THOMSON - Dr. Jacqueline W. Fincher leans back in her chair and for just a moment talks of herself. Then her hands start to march around on the conference table, her smile widens, and the campaign begins.
For her deeply felt personal and professional commitment to fighting heart disease at McDuffie Medical Associates and educating patients and the public throughout Georgia, Dr. Fincher has beennamed Doctor of the Year by the American Heart Association. The work comes for her as easily as breathing, and it just naturally pours out of her.
"I am very passionate about anything I do, and I have a big mouth that goes with that passion," she said jokingly. "I'm happy to get up and talk or say anything for the heart association anywhere, anytime. When you believe so much in a cause or a mission, you want to do whatever you can to help that organization succeed. For me, it was just a fit."
Working in internal medicine, it is a fight she takes on every day to get her patients to stop doing the things putting them at risk for cardiovascular disease.
"It's the No. 1 killer for a reason, and that's what I see most of in my office," she said.
Her involvement with her community and patients is why she was nominated for the national honor by the American Heart Association Southeast Affiliate in Atlanta, said Jack Hannings, executive vice president for the affiliate.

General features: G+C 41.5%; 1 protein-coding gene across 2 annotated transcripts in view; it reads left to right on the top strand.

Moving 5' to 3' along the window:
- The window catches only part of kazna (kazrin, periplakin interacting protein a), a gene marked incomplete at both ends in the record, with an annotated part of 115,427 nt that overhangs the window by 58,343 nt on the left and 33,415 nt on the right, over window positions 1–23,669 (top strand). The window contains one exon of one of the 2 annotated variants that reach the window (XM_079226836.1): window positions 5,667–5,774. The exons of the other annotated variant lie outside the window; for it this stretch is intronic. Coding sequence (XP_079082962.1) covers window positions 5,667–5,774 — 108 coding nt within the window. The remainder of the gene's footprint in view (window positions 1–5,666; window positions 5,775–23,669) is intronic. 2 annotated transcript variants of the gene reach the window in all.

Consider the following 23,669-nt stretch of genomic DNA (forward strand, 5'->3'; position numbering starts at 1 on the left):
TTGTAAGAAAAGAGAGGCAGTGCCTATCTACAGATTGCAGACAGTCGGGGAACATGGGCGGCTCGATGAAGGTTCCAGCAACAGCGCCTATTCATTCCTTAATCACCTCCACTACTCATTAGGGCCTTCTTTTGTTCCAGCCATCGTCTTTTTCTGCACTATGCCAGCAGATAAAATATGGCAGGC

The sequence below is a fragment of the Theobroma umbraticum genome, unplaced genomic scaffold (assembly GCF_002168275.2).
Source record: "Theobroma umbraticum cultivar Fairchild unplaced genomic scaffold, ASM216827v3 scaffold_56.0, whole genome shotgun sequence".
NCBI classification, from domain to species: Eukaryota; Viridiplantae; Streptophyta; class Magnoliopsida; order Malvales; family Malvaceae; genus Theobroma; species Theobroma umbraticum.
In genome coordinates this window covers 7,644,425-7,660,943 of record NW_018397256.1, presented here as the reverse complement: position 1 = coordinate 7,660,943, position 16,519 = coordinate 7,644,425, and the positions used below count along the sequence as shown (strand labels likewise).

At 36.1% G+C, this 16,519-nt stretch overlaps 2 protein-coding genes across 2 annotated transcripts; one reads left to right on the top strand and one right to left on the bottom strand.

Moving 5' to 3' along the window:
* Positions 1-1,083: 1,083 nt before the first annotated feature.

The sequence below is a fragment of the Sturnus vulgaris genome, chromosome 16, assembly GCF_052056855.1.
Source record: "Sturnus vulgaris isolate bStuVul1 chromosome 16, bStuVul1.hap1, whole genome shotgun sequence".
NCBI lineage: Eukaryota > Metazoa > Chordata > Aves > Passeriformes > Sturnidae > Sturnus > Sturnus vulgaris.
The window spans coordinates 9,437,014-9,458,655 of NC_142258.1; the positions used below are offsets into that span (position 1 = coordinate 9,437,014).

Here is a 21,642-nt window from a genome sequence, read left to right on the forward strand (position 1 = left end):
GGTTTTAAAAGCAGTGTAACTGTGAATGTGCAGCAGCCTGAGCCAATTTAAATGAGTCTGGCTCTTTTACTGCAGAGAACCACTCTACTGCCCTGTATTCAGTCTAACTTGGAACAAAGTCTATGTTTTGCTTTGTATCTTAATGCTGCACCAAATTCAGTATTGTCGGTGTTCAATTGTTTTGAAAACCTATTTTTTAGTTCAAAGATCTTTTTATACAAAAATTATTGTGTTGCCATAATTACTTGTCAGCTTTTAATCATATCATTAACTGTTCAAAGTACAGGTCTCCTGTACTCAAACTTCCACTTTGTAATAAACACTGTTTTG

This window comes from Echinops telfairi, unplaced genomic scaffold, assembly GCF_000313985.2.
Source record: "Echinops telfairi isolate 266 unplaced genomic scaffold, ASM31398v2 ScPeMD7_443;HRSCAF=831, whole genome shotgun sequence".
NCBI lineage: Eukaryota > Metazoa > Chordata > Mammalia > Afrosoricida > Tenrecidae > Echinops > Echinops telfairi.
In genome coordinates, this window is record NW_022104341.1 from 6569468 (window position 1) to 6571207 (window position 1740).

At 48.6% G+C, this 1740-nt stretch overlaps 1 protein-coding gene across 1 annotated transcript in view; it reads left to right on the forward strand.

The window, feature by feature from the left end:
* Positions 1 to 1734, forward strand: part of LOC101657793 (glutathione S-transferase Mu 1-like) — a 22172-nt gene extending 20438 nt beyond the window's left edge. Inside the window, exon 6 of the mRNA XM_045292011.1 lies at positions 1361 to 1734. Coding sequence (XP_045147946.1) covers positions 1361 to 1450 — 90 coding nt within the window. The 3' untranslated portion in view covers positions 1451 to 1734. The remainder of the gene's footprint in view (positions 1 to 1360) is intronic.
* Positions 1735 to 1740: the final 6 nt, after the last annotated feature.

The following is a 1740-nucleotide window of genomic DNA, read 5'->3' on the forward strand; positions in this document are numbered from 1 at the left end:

"She is clearly making a difference in patients' lives," Mr. Hannings said.
And it is part of a new strategy the group is pursuing throughout the country, Dr. Fincher said. The group has set a goal of cutting deaths from cardiovascular disease and stroke by 25 percent by 2010. That's particularly important in the South and especially so in this area, part of a stroke belt that stretches across south Georgia up into South Carolina.
"Of all the places in the nation, we are at a critical place here in the Southeast," Dr. Fincher said.
A big part of that is educating patients and motivating physicians.
"We as physicians need to do a better job of being aggressive at getting people to the goal numbers that have already been established," she said."I see a ton of diabetic hypertensive patients. I know if I get that blood pressure under 130/80, I decrease their risk of death over the next five years by over 50 percent."
Much of it centers on taking the time to ask about things such as smoking or grabbing the opportunity to help them change when it comes along, she said.
"I tell people, `I don't want to wait until I see you in the emergency room having your stroke for you to get this,'" she said.
Perhaps it is her own experience as a breast cancer survivor that fuels her desire to see people change their lives. Stricken at age 32, just months after having a child, she found out the cancer already had spread to nearby lymph nodes.
"My 10-year survival was less than 10 percent," she said, adding with a smile, "and I'm 8´ years out. There's no question it changes your perspective."
That perspective allows her to put herself in the patient's place when ordering a test or delivering a diagnosis - or when speaking up about healthy lifestyles. Her husband and partner, Dr. James Lemley, says their mere presence at a function makes people self-conscious about smoking or eating fatty foods.
Just ask their preacher, who spotted them as he was about to dive into a heavy banquet.
"He said, `Dadgummit, why'd you all have to show up right now?'" Dr. Fincher said, laughing.
Reach Tom Corwin at (706) 823-3213 or firstname.lastname@example.org.
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